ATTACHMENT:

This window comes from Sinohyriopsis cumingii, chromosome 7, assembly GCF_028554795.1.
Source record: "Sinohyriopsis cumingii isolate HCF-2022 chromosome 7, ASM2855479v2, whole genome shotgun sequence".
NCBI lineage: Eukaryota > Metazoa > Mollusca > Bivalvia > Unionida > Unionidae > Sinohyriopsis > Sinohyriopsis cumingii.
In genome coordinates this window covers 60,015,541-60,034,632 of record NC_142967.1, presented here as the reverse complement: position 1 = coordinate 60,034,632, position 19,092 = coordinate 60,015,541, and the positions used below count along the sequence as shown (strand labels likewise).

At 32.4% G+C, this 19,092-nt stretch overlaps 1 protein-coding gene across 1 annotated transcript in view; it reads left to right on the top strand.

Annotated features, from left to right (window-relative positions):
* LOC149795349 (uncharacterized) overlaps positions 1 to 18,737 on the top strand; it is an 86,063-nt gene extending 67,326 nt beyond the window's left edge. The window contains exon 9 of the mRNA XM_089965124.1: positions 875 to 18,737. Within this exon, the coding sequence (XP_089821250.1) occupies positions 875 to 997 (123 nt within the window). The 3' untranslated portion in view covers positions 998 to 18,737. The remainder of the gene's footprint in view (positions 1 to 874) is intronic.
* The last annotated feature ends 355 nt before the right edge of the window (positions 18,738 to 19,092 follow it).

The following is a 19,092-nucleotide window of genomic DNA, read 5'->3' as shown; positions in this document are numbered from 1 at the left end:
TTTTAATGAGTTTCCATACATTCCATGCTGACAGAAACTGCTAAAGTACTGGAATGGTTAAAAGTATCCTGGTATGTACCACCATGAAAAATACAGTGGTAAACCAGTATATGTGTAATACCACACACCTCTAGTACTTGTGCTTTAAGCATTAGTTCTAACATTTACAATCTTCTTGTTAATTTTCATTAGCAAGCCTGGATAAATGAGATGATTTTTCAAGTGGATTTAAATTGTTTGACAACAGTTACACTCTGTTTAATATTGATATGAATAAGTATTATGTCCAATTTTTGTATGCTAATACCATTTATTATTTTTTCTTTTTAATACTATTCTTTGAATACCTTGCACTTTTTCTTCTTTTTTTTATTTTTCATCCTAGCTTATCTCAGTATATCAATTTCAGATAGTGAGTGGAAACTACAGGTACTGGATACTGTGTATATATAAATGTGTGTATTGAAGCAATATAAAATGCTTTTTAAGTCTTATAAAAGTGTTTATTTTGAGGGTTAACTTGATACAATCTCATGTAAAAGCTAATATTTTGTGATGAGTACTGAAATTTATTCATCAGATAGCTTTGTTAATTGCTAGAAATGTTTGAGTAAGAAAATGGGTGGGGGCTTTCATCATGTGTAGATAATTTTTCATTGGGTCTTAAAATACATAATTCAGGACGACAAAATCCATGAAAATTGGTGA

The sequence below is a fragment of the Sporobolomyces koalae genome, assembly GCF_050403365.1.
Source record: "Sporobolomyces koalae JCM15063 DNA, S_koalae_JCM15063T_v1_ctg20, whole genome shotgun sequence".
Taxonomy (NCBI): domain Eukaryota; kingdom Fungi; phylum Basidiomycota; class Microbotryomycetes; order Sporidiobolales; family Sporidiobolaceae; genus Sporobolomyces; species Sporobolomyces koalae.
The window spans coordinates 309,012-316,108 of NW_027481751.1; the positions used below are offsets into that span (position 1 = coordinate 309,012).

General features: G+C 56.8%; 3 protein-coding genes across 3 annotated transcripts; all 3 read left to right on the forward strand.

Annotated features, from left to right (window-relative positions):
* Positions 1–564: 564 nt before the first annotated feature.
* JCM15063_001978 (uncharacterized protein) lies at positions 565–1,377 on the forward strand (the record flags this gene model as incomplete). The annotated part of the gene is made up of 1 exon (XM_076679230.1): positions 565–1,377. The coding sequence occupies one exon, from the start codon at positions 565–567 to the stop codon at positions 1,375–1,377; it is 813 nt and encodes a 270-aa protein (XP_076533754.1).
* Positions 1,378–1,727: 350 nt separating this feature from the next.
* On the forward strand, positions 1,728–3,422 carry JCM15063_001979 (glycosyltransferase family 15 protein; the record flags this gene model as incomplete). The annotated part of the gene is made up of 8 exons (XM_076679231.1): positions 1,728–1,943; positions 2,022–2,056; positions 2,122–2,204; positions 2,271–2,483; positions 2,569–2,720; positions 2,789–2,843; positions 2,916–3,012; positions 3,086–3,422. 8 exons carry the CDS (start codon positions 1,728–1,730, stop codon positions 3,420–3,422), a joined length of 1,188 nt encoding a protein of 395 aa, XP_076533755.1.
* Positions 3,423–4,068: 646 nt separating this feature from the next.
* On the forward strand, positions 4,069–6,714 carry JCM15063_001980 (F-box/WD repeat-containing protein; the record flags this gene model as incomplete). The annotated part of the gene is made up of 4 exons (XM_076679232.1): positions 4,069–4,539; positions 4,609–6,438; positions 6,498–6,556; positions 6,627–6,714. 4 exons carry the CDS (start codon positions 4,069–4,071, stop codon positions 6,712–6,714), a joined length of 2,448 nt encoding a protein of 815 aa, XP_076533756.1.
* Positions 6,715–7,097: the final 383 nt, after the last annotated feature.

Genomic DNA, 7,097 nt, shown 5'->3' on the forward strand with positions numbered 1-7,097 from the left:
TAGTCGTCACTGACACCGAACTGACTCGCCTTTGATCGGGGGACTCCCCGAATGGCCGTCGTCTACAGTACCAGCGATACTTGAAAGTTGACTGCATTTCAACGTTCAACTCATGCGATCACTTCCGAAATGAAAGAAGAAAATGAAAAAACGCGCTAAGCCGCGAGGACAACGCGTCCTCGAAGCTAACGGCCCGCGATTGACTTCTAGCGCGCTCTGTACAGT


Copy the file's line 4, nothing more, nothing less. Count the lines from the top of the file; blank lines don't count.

In genome coordinates this window covers 60,015,541-60,034,632 of record NC_142967.1, presented here as the reverse complement: position 1 = coordinate 60,034,632, position 19,092 = coordinate 60,015,541, and the positions used below count along the sequence as shown (strand labels likewise).